Review of Gyula Breyer: The Chess Revolutionary


I should start this review by pointing out three things. The first is that I consider myself to be a student of chess history. The second is that I do believe that accuracy matters, and the third is that I am a considerable fan of chess historian Edward Winter mostly as a result of the second reason.

The reason that I am setting the stage for this review thusly is that it should be pointed out that Edward Winter and the author of this book, Jimmy Adams, got into a bit of a flame war. Mr. Winter didn't like the way in which sources were (or weren't) attributed, and Mr. Adams didn't like the fact that he felt taken to task for the source material when as he pointed out he simply edited and compiled (rather than creating from scratch) much of the material.

My own take is this...accuracy matters. It matters quite a lot. I think that it would have been nice had FM Adams been much more thorough in his editing and compiling efforts. However, having said that, it's important to understand that in spite of some relatively minor issues this book is quite enjoyable.

Gyula Breyer (1893-1921) was one of the strongest players in the world during his time. Yet other than the fact that he was Hungarian and that the Breyer variation of the Spanish is named after him I really didn't know much about him.

Enter English FM Jimmy Adams, who twice before ventured to produce vast reference sources for some of the relatively unknown greats of the early years of modern chess. While I have not read his book on Zukertort I have read the one on Chigorin, and I can say that I found it to be both entertaining and informative.

Most of the material has been published before, but with this compilation it is now possible for new generations of readers to discover Breyer and learn about his accomplishments and contributions to chess history and the pantheon of chess knowledge.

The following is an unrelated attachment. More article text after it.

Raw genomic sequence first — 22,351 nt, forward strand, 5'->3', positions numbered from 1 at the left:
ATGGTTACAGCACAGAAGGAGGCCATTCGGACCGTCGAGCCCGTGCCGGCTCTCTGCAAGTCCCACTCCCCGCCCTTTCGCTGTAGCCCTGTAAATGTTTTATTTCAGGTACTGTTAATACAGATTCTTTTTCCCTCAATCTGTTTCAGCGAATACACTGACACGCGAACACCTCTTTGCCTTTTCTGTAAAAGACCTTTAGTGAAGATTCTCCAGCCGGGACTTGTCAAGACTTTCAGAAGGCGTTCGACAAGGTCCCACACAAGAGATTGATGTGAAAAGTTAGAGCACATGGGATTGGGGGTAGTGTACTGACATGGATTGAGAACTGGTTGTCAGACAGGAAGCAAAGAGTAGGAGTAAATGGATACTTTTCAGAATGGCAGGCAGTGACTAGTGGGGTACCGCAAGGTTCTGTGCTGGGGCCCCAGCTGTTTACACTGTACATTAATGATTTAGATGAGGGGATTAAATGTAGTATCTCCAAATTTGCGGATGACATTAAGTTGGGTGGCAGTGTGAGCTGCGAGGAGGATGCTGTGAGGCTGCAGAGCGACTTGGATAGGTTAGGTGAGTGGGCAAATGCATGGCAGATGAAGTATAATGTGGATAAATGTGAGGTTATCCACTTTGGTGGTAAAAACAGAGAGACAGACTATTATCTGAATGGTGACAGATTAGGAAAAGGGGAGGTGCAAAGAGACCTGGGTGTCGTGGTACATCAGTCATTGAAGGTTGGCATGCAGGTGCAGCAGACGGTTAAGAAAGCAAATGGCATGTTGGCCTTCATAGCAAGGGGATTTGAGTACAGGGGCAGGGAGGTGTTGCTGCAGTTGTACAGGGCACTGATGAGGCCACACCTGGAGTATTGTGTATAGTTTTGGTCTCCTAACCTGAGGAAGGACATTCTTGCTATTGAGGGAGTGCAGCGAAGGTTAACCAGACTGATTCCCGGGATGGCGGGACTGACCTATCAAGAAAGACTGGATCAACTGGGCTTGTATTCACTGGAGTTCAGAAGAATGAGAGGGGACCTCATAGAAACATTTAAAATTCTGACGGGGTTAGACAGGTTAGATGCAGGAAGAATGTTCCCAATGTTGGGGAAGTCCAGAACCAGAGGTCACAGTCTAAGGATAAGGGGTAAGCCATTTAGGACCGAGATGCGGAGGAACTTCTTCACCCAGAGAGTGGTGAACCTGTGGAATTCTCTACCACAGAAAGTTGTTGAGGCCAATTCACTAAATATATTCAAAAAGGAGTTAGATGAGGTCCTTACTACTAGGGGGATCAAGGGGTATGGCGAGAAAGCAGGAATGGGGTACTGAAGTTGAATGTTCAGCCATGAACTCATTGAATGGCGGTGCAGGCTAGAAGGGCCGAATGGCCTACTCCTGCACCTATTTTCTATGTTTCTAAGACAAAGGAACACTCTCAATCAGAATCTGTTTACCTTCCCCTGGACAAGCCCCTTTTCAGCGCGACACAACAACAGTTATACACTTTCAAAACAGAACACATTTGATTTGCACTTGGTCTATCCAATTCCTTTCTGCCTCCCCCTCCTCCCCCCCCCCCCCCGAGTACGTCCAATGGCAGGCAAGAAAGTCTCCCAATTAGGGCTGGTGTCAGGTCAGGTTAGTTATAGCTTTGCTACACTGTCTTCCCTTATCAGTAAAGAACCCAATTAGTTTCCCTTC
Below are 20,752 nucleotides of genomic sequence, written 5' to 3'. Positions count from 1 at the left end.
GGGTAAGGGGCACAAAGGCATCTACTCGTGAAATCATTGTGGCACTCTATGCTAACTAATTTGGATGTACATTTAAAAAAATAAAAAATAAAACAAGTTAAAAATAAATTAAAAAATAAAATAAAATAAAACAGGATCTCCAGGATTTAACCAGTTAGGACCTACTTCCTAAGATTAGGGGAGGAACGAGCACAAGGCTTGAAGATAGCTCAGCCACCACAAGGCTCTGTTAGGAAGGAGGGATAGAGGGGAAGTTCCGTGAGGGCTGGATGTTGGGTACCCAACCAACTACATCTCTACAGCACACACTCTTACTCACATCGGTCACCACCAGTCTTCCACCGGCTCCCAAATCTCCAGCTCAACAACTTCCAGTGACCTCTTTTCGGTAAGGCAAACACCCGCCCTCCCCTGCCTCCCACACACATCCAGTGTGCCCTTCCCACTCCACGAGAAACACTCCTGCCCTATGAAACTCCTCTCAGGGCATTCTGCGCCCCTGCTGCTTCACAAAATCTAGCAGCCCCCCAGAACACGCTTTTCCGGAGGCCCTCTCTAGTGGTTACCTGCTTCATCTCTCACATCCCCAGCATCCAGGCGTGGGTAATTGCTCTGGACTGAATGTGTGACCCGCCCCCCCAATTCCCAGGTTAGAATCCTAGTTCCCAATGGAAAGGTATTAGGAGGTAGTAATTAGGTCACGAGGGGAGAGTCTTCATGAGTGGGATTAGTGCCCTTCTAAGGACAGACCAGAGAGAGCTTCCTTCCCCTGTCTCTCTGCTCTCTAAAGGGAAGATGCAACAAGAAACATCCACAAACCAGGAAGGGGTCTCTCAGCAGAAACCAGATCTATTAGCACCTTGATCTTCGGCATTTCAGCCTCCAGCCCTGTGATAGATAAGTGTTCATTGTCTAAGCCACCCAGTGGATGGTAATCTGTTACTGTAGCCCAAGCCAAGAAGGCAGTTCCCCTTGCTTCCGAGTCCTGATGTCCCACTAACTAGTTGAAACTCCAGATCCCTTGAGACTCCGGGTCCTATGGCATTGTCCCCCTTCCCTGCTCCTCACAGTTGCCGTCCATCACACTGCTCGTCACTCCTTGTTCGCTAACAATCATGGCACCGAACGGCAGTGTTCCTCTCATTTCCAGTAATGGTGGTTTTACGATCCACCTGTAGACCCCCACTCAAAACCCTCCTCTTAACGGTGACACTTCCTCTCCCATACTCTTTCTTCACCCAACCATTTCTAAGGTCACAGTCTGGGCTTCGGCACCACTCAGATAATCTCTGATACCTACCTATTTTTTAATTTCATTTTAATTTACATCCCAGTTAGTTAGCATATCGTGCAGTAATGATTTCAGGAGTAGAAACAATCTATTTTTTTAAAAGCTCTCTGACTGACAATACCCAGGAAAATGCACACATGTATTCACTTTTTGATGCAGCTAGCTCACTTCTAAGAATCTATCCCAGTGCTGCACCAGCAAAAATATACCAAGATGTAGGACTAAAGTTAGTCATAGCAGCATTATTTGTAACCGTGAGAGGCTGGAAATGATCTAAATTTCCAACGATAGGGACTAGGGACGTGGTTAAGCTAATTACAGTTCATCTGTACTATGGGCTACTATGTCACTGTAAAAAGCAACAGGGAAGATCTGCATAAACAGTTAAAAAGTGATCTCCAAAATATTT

Included are 287 games (although it should be pointed out that a handful of them were played by players other than Breyer) and 29 compositions from the Hungarian. While most of the analysis falls under the "compiled and edited" heading and was publish decades ago, in many cases by Breyer himself, FM Adams did correct some of the analysis and indicates in the annotations what he has added.

Beyond just the games and fragments there are many essays and pen portraits about Breyer from colleagues such as Tartakower, along with biographical info gathered from many previously published works.

My take on this book is that while I would have preferred the perfection which Mr. Winter so often proscribes, I can certainly live with Mr. Adams' efforts.

This book is quite informative, and for pedants such as myself we can always go on Mr. Winter's website and look up the smaller details.

This is the definitive work on Gyula Breyer and a must own for any student of chess history.

Best Chess to You,

Patriarch Fan